2010 gave audiences a slew of testosterone-fueled “men-on-a-mission” movies. One such film was The A-Team 20th Century Fox’s reboot of the 1980s TV series that centered on a group of rogue military operatives turned soldiers of fortune and starred George Peppard and Mr. T among others. Liam Neeson and pro-fighter Quinton “Rampage” Jackson took over for the aging actors in the adaptation with Bradley Cooper and Sharlto Copley rounding out the crew as Faceman and Howlin’ Mad Murdock. While the former pair of performers gives their best imitations of their roles’ respective originators Cooper and Copley steal the show with charm and chaotic behavior making the film a lowbrow delight.
However it’s director Joe Carnahan who deserves whatever kudos The A-Team gets. As a co-writer he took a script from Skip Woods (X-Men Origins: Wolverine) pumped it full of personality and kicked the adrenaline into high gear. Like his sophomore feature Smokin’ Aces the action is so far over-the-top it’s actually fun to watch. Producer Tony Scott’s signature is all over the film as well (particularly in its editing) and the pair is actually a match made in heaven (had Scott directed I’m not so sure the finished product would’ve looked much different). Yes The A-Team could have been a better movie if the combat sequences were taken a bit more seriously if Carnahan wasn’t so heavy-handed in his commentary on the military industrial complex and if the film was about fifteen minutes shorter but these de-merits aren’t enough to take away its mantle as one of the better all-out action flicks of the year.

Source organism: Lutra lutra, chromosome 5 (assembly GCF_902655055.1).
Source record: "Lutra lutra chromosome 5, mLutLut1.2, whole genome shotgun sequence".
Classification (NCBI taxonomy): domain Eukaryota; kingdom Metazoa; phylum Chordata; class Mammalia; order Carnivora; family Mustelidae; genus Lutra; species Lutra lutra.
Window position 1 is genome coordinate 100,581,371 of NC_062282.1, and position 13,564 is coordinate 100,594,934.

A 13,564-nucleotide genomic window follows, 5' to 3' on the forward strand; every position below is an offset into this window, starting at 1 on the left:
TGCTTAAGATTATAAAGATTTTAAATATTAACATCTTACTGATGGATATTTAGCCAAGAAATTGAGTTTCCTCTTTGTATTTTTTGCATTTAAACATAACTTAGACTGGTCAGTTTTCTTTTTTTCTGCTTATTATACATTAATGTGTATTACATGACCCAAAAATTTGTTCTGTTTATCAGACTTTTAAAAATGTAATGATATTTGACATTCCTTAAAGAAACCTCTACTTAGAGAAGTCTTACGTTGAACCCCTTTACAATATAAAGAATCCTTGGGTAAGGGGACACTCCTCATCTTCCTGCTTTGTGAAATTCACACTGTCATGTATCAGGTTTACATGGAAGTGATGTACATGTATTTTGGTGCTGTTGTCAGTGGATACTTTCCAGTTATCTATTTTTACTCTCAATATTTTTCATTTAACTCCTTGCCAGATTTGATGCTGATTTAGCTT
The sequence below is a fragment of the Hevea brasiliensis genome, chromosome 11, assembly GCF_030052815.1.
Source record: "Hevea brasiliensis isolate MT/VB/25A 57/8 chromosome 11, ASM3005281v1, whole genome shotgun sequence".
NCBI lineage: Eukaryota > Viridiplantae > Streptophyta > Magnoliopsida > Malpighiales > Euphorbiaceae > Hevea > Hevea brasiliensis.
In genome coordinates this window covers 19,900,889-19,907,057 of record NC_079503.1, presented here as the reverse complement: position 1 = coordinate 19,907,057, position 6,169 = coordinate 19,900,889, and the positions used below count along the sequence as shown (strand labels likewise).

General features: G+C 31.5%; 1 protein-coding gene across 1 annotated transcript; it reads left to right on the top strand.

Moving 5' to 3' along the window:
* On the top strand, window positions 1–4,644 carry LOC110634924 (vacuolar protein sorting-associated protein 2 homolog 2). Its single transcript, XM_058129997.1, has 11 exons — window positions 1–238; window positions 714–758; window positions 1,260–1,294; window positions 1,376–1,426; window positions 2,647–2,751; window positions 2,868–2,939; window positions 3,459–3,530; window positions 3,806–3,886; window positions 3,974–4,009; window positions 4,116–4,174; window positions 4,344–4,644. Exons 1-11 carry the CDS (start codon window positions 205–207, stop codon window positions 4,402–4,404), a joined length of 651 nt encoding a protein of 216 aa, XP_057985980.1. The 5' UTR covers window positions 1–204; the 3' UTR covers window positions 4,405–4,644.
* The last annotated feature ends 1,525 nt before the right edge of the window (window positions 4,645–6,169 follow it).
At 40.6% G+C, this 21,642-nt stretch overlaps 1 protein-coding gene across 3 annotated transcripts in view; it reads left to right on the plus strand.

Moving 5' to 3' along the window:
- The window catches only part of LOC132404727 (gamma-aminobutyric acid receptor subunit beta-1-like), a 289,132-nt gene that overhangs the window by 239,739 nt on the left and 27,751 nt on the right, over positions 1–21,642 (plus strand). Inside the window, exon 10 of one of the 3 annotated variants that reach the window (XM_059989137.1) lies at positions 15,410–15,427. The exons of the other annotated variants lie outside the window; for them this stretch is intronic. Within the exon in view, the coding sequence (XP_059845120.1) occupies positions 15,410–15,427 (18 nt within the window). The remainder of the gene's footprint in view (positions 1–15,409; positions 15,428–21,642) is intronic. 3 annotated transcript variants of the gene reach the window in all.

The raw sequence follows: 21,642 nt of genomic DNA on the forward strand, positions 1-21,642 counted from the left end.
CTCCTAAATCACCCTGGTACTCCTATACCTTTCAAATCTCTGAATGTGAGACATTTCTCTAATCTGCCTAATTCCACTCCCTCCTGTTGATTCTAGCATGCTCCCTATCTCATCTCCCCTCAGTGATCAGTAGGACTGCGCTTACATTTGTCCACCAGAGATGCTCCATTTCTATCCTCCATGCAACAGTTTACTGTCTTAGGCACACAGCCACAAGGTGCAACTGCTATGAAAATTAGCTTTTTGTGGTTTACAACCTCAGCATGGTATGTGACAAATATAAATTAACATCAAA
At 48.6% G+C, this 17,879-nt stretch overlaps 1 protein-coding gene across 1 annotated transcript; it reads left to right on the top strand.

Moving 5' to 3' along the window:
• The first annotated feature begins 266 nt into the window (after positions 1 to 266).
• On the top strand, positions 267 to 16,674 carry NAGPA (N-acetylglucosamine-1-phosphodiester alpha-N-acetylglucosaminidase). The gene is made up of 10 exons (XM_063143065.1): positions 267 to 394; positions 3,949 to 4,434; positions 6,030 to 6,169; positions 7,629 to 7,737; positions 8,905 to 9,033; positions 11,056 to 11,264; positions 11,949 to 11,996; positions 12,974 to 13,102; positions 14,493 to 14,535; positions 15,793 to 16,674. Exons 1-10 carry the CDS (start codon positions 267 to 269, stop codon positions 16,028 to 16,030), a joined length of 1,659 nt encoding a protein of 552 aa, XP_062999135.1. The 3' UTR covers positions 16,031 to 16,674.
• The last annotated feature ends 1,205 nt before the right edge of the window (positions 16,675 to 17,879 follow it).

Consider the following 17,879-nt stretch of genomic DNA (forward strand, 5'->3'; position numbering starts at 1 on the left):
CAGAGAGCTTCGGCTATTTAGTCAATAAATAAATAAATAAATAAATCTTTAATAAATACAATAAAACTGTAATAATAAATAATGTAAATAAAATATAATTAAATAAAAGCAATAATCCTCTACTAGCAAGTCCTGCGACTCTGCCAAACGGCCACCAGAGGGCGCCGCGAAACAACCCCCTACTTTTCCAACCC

You can now bring the broad humor and logic-defying excitement home with Fox’s Blu-ray release of the film which looks great on a HDTV (note that there are two versions included – the theatrical release and an extended cut). Even the spotty sequences of green-screen mayhem jump out at you in this 1080p transfer which also features killer lossless DTS-HD Master Audio 5.1. The gunfire and explosions are incredibly sharp; ricocheting bullets bounce between speakers effectively putting you in the middle of the battle but if you really want get inside the production Fox has provided a plethora of special features to keep the fun going for hours.
Bonus content is a linchpin in my opinion of home entertainment products and The A-Team doesn’t disappoint. Aside from the usual suspects (trailers BD-live connectivity and deleted scenes) there is a general set of featurettes on each major character in the film called "Character Chronicles" and a half-hour making-of documentary short ("Plan of Attack") that touches on all the aspects of producing a big-budget feature. The gag reel actually dishes some legitimate laughs while "The Devil’s In The Details" offers a feature length picture-in-picture view of the film. Throughout its run Carnahan pops up with access to behind-the-scenes footage storyboards animatics weapon and vehicle statistics and general insight into how and why he made certain creative choices. I found this feature most enjoyable mainly because Carnahan seems like a guy I’d grab a beer with but also because getting inside his head made me appreciate the movie even more.